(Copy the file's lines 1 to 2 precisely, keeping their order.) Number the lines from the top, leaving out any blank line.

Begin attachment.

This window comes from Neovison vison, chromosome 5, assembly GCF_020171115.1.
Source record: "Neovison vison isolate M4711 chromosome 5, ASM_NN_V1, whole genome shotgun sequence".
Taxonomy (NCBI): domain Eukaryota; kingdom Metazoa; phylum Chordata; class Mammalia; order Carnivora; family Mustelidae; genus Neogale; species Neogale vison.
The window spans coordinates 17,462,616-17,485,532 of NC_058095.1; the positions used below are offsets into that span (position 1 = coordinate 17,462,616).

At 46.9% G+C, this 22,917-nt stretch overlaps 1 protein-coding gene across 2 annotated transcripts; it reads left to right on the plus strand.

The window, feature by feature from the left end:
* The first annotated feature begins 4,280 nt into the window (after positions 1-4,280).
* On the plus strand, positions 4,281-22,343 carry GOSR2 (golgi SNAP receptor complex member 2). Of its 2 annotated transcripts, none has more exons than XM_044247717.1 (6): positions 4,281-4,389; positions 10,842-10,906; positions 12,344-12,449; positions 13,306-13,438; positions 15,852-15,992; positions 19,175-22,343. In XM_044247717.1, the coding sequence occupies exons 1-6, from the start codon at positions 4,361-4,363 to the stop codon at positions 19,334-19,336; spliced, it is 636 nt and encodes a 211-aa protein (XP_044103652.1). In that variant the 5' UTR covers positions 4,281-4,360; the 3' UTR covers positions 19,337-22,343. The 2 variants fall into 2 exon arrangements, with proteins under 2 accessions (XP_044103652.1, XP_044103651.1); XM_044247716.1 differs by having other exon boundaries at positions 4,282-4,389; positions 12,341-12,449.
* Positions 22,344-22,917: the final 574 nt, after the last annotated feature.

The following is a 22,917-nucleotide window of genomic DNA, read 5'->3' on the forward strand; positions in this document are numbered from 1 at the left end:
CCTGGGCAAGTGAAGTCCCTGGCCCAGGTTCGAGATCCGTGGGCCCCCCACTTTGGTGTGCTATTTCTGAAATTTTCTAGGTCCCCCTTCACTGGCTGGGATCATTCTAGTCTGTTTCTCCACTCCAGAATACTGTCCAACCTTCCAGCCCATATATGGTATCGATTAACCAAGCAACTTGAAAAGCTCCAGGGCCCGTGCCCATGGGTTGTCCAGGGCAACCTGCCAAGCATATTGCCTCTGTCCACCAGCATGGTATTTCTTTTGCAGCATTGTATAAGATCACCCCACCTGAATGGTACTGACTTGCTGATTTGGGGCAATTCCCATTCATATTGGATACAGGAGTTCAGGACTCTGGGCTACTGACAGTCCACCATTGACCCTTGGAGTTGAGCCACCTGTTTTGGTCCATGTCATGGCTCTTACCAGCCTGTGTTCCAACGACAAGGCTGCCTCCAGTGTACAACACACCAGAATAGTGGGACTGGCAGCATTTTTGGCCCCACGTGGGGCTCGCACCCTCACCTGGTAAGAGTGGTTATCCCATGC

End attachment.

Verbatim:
This window comes from Neovison vison, chromosome 5, assembly GCF_020171115.1.
Source record: "Neovison vison isolate M4711 chromosome 5, ASM_NN_V1, whole genome shotgun sequence".